Access the full text.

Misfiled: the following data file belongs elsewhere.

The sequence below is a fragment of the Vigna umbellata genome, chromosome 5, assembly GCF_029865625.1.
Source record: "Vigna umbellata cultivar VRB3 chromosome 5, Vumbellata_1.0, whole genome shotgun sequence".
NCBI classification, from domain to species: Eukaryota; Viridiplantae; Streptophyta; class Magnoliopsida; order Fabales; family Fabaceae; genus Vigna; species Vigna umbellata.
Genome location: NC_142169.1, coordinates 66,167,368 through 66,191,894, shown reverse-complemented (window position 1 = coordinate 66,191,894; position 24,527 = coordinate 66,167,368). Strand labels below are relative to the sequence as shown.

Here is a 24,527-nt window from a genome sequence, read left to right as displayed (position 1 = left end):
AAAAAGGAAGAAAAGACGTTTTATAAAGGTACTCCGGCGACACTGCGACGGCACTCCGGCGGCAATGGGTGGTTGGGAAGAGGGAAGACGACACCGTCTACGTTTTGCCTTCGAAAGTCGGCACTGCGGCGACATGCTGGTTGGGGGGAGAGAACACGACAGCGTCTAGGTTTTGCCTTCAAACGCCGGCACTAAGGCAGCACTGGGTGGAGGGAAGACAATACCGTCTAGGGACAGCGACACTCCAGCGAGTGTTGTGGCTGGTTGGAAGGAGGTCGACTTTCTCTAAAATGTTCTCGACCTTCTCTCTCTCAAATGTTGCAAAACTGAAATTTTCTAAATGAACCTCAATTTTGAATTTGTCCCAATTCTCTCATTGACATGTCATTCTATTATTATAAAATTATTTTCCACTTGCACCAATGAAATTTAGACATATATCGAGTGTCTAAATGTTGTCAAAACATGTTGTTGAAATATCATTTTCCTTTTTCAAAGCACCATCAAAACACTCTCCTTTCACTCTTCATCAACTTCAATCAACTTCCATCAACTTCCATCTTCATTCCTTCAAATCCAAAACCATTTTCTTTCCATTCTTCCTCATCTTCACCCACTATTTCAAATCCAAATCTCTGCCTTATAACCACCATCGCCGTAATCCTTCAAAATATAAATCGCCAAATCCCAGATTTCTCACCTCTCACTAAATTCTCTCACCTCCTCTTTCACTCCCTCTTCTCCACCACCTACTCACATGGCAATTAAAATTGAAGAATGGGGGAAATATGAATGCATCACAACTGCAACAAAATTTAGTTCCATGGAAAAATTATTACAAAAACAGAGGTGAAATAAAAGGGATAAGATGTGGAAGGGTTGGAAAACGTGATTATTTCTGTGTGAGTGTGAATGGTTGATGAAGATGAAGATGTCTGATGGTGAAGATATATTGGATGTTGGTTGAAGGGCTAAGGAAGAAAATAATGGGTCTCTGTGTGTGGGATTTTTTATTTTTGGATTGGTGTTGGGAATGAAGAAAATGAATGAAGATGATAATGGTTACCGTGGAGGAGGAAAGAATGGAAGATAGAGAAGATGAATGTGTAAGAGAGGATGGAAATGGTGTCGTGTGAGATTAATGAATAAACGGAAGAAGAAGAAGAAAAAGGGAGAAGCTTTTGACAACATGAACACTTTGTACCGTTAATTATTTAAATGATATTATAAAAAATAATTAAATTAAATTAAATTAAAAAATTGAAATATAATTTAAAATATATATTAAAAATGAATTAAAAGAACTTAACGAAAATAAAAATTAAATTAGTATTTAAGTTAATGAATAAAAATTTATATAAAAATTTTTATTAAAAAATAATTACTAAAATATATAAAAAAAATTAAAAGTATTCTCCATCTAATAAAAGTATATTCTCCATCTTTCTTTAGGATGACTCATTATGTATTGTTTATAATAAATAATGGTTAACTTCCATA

Sign up today, get DeepDyve free for 14 days.